Many of us have stepped over those bronze medallions set in the sidewalk throughout San Francisco and are curious as to why they are there and what they represent, but have never bothered to take the time to find out what the real story is behind them.
The Barbary Coast Trail is a walking path connecting 20 of San Francisco's most important historic sites and local history museums. Approximately 180 bronze medallions and arrows embedded in the sidewalk mark this 3.8 mile trail.
The historic sites of the Barbary Coast Trail relate primarily to the period of the California Gold Rush of 1849 to the earthquake and Fire of 1906, a period when the city grew from a small village to the busiest port on the West Coast. Sites along the trail include the Old Mint, Union Square, Maiden Lane, Old St. Mary's Church, T'ien Hou Temple, Wells Fargo History Museum, Pony Express Headquarters, Old Ship Saloon (once a shanghaiing den), Jackson Square Historic District (where you can still see the last cluster of Gold Rush and Barbary Coast-era buildings in San Francisco), Coit Tower, Fisherman;s Wharf, the Maritime National Historic Park (which maintains a large collection of historic ships), and Ghirardelli Square. Each end of the Barbary Coast Trial is connected by the historic Hyde-Powell cable car line.
The Barbary Coast Trail was founded by local historian Daniel Bacon in collaboration with the San Francisco Historical Society. The trail was inaugurated in 1998 and was originally marked with painted images.The first 150 bronze medallions to make the trail were installed by 2000, designed by Daniel Bacon and illustrator Jim Blair.
Consider taking a Barbary Coast tour. The full 3.7-mile trail is divided into four approximately equal segments as follows:
Part 1: Silver Strikes, Earthquakes and Lion Dancers : Market Street, Union Square and China Town
From devastation to dynamic rebirth, this tour showcases San Francisco's rising after the 1906 Earthquake and Fire. You will learn about Union Square, which evolved from a remote sand dune to what is now the commercial center of the city;stroll down Maiden Lane, and explore the narrow streets and alleyways of the oldest Chinatown in the United States.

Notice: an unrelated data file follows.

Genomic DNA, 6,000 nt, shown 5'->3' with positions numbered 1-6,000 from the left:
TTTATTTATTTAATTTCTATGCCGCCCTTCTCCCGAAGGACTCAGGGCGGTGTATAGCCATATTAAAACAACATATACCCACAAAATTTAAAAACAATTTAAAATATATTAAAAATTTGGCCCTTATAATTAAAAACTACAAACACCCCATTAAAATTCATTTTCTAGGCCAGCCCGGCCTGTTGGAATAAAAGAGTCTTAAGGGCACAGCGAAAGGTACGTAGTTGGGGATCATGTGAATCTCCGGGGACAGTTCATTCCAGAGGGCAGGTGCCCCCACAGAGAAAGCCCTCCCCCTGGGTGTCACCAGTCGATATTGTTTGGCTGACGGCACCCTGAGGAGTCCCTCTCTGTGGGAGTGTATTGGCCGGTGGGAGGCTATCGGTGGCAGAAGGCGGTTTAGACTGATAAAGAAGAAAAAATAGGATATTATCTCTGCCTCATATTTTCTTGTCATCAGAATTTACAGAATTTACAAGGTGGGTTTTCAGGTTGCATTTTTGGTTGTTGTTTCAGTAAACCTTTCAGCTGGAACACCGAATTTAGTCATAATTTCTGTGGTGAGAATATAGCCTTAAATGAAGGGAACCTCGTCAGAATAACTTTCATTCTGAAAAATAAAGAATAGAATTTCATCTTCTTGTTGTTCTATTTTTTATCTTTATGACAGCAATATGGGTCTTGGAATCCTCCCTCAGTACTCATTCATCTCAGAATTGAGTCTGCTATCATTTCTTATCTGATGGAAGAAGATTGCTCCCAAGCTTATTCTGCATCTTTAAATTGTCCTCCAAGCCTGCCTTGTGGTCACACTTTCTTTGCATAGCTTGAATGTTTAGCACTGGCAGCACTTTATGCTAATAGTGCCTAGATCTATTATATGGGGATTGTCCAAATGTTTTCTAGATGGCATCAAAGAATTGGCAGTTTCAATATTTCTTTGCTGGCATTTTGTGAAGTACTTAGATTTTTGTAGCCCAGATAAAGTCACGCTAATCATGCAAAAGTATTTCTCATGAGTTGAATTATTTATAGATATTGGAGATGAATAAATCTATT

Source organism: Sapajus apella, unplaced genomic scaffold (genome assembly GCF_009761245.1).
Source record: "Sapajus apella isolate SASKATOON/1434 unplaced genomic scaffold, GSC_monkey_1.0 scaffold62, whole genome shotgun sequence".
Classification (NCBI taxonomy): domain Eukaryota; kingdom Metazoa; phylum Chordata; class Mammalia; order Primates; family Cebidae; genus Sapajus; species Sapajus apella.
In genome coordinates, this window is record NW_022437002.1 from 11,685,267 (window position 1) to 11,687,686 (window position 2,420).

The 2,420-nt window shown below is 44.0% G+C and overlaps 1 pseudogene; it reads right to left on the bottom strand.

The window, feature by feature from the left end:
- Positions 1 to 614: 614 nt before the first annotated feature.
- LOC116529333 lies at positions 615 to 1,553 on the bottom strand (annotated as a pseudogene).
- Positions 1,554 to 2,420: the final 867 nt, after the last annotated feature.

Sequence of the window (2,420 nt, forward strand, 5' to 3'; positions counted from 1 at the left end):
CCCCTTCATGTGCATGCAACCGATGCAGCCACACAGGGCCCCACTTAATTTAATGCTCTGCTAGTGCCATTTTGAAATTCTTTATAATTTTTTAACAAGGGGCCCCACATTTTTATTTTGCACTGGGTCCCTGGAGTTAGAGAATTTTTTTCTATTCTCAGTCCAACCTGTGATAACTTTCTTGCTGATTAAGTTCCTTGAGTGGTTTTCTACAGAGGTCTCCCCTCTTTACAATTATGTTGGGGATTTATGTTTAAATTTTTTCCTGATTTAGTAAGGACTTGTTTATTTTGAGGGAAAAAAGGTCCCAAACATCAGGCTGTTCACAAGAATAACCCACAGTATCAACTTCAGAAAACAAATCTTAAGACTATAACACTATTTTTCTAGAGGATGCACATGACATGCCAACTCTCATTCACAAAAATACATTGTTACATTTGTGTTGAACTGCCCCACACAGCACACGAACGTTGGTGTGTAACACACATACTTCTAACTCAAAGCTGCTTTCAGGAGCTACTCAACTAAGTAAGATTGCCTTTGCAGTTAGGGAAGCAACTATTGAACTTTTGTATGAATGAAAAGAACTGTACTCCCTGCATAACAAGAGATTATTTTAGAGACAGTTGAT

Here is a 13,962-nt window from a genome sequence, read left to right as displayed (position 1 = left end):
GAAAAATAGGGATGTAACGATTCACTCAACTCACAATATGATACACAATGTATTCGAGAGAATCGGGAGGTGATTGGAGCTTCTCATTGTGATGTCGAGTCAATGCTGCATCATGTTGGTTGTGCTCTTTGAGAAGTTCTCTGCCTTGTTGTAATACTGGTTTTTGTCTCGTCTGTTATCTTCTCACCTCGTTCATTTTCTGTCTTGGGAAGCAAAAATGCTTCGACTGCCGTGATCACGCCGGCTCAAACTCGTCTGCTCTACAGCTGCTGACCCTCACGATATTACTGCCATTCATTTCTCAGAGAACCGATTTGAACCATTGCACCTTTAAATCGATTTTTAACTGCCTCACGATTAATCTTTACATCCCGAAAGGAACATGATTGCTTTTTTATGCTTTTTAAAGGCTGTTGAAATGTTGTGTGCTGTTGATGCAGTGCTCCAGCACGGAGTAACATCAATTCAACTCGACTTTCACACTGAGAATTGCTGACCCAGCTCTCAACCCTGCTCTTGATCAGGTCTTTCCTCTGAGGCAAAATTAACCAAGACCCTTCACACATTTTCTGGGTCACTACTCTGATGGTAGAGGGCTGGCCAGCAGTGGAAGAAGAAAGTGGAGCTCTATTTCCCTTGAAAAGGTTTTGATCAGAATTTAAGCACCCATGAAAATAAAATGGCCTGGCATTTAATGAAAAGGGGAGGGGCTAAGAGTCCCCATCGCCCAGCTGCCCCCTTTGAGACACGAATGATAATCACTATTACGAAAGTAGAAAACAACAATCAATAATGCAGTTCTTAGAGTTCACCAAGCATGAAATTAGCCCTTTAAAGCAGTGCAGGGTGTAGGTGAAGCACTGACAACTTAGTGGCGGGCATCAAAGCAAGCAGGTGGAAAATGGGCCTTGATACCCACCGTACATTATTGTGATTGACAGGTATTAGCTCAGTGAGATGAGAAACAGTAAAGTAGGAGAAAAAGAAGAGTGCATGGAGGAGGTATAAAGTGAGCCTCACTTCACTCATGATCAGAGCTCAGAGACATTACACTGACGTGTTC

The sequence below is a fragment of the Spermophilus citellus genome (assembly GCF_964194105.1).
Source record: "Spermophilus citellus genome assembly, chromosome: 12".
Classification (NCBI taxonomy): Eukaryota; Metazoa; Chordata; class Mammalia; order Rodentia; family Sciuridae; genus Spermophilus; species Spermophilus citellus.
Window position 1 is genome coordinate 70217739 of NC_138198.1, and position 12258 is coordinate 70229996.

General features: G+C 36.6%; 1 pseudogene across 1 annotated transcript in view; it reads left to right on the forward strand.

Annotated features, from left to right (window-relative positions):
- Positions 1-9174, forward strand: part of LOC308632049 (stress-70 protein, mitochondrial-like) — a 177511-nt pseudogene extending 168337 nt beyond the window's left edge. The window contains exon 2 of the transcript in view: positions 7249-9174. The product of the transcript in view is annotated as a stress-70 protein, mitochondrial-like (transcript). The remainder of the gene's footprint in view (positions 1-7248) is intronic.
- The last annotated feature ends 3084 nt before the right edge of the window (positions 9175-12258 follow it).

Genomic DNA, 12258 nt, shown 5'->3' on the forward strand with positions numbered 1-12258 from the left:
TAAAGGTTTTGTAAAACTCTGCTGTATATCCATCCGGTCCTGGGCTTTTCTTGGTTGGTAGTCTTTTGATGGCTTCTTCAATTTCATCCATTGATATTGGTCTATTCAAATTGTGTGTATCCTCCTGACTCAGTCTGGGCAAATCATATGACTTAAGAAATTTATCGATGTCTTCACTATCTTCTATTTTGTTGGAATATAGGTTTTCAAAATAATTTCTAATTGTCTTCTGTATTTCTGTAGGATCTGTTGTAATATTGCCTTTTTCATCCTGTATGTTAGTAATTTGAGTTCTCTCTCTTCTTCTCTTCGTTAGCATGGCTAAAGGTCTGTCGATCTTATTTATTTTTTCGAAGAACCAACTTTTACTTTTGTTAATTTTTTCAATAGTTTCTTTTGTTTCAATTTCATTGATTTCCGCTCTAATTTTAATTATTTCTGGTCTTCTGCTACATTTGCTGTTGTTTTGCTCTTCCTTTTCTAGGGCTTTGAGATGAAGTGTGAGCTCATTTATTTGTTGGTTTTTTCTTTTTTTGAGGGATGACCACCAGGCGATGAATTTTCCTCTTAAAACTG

Part 2: Gold Rushers, Shanghaiiers & Jazz Dancers: Portsmouth Square, Jackson Square and the Barbary Coast
From the birthplace of the Gold Rush and the village of Yerba Buena, walk Commercial Street to the original shoreline, the Pony Express headquarters site, the grave of a Gold Rush era ship, and the Jackson Square historic district where Gold Rush and Barbary Coast-era buildings remain. Finally, visit the notorious Barbary Coast, home to the Shanghaiiers, vigilantes, and "Terrific" Street.
Part 3: Hipsters, Paesani and Semaphore Hill: North Beach, Washington Square, and Telegraph Hill
Explore the artistic and cultural traditions of North Beach, from Italian immigrants to free-spirited Beats. Visit Washington Square in the heart of North Beach and Coit Tower, where historic Depression-era murals picture San Francisco's tumultuous past.
Part 4: Stevedores, Feluccas and Windjammers: Northern Waterfront, Fisherman's Wharf, and Aquatic Park
Explore San Francisco's past as a port city and cover the waterfront from the days of sail to the era of the longshoreman. Follow the Great Seawall, San Francisco's largest public waterworks project, to Fisherman's Wharf, past two WWII vessels and the Hyde Street Pier, boasting the largest collection of historic ships in the United States. The tour ends at the Streamline Moderne Aquatic Park bathhouse, home to the San Francisco Maritime Museum.
Guided tours are free for SFMHS members and $15 for non-members. Reservations are required; call 415-537-1105 ext.0, or email email@example.com. See calendar for upcoming tours.
The Barbary Coast Trail can be a self-guided walking tour
, using a printable map or a trail guide. For more information go to www.barbarycoasttrail.org